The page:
I am currently completing a part-time Masters degree in Geography Education at the Institute of Education, UCL. The module I am currently studying is entitled ‘What is Education’ and asks students to consider the ‘big questions’ of what education is for, both now and in the future. Whilst the assignment does not need to be subject-specific, my passion for geography has led me towards researching the purpose of teaching and learning geography in schools, through an analysis of the Geographical Association’s 2009 ‘manifesto’, ‘A Different View’.
Following a concern with public perception of geography and the widening gap between what is taught in schools and at university level, the aim of the manifesto is to demonstrate the importance of geography and communicate the exciting and varied scope of the subject in providing young people with an inspired curiosity about the world around them. The publication is broken down into seven sections with each providing a rationale for effective geographical teaching and learning. I have provided links if you wish to read further about some of the ideas they put forward.
- Geography: A curriculum resource par excellence
Geography is for everyone. Geography’s place in the curriculum is threefold: it fascinates and inspires, it serves vital education goals and it creates skilful and employable pupils. In 2010, The Guardian reported that geography graduates were 7.4% more likely to gain employment than average.
- Thinking Geographically
Thinking geographically ‘is a uniquely powerful way of seeing the world’ (Jackson, 2009)*. The GA argues that ‘thinking geographically is not everyday thinking. If we thought these were the same, there would be little point in having geography lessons’ (Geographical Association, 2012)**.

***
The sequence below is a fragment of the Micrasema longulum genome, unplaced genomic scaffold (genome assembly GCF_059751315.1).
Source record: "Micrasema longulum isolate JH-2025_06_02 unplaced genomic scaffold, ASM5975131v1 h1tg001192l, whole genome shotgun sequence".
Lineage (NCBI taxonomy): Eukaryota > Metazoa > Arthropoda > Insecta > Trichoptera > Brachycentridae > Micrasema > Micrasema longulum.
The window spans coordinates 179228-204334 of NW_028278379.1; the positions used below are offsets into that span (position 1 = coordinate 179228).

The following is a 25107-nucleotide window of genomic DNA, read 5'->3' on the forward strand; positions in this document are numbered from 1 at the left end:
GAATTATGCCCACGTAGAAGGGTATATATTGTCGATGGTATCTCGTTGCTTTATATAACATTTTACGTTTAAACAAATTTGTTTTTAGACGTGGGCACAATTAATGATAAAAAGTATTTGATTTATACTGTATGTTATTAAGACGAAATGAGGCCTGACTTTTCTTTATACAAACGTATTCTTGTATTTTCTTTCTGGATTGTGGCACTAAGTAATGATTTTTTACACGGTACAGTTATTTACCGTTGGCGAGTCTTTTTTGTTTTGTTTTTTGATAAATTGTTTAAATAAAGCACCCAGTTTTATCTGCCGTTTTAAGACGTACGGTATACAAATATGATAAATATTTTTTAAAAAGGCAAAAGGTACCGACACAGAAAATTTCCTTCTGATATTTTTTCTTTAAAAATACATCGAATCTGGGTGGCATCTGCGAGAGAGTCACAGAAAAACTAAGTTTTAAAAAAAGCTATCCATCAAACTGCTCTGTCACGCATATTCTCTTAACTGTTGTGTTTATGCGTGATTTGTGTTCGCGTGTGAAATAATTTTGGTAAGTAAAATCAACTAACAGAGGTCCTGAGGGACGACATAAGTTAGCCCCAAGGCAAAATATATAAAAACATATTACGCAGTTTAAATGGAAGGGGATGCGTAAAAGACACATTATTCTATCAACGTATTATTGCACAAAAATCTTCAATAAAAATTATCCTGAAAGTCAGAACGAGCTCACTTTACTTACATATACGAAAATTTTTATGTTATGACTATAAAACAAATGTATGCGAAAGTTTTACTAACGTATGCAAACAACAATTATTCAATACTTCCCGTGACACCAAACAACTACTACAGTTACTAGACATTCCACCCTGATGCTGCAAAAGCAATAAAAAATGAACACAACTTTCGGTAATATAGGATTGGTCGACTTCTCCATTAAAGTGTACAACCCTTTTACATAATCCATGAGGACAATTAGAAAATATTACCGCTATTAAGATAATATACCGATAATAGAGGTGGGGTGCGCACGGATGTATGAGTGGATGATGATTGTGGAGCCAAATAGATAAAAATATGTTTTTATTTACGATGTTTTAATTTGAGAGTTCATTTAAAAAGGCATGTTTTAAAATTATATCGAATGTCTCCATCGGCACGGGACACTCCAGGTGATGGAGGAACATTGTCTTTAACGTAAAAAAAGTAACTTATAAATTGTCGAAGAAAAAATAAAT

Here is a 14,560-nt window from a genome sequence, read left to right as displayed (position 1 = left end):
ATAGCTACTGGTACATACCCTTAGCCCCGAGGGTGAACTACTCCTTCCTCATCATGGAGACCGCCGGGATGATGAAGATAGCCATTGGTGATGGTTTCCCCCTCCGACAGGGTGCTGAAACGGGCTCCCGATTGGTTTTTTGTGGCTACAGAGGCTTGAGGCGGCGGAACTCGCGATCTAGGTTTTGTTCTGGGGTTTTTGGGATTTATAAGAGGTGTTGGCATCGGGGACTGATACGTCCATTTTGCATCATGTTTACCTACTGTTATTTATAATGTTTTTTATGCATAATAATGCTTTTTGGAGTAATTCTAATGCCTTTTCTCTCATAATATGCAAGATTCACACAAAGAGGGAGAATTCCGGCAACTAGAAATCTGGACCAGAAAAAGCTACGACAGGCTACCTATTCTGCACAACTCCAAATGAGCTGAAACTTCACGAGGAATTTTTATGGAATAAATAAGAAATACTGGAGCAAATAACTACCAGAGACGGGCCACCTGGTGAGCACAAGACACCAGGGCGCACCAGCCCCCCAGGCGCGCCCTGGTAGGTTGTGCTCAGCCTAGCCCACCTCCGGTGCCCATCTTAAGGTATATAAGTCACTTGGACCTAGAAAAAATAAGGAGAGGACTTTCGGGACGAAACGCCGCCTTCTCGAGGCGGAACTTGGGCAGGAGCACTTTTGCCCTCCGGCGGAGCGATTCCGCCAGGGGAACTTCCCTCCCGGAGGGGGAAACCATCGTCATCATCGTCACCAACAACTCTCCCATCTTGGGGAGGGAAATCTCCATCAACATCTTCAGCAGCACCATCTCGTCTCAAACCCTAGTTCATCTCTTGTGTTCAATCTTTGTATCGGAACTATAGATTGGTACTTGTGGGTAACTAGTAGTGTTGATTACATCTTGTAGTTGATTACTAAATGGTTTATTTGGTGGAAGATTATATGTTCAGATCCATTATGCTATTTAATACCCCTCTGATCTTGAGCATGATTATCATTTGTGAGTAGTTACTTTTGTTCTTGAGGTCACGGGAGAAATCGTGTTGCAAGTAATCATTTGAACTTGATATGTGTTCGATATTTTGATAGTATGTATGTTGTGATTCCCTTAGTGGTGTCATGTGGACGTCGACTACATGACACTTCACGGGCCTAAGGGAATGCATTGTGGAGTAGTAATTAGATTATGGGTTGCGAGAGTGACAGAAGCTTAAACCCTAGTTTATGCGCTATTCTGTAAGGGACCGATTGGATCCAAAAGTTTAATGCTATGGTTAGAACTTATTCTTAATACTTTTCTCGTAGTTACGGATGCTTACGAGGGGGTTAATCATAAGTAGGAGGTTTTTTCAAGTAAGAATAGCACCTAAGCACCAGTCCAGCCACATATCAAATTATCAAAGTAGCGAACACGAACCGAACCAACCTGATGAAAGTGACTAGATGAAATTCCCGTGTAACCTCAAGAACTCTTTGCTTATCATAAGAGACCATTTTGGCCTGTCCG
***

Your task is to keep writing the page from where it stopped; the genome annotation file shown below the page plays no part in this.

- Living Geography
Geography is ‘directly relevant to people’s lives and the world of work’ (Geographical Association, 2009)***. ‘Living Geography’ is the GA’s attempt to ‘brand’ geography as the most relevant and exciting topic of the 21st century. By focusing on change and concentrating on ‘big ideas’ such as sustainable development, geography is best placed to enable students to think critically about their lives and the world around them.
- Geography and Young People
Building on the ideas of the Young People’s Geography Project, the GA argues that the geography taught in schools should draw on the experiences and ideas of the pupils, and the curriculum should be created with this in mind.
- Investigating and exploring Geography
Students should not be passive receptors of geographical knowledge, but should instead discover it through the popular pedagogical approach that is ‘enquiry-based’ learning.
- Geography and the ‘real world’
Fieldwork is an essential part of learning ‘real world’ geography outside of the classroom, but the manifesto also argues for the experiences of undertaking the work and the memories that pupils make as being just as important as the geography itself that is covered.
- Curriculum making with geography
All of the above sections become stimulating and ‘alive’ to pupils when we as teachers have a passion and understanding of the subject’s educational benefits. Whilst the nature of the subject matter can provide challenges for us, the opportunities that geography provides us with to inspire the lives of young people are infinite.
The manifesto is accessible, interesting and inspiring and I would recommend a read to any geography teacher. Not only did it reaffirm my belief that geography is an integral part of the school curriculum, but it enabled me to think carefully about the geography that I teach and whether it serves the seven aims of the manifesto. What are your feelings towards the manifesto? Does the geography in your lessons achieve these seven aims?
*Jackson, P. (2006) ‘Thinking Geographically’, Geography, 91(3), 199-204
**Geographical Association (2012) Thinking geographically [Online] Available at: www.geography.org.uk/…/GA_GINCConsultation12ThinkingGeographically
***Geographical Association (2009) A Different View.
Rebecca Priest is a Geography Teacher at King Edward VI High School for Girls in Birmingham. She is currently studying for a MA in Geography Education at the Institute of Education and presented a session on ISM at the GA’s 2015 Annual Conference.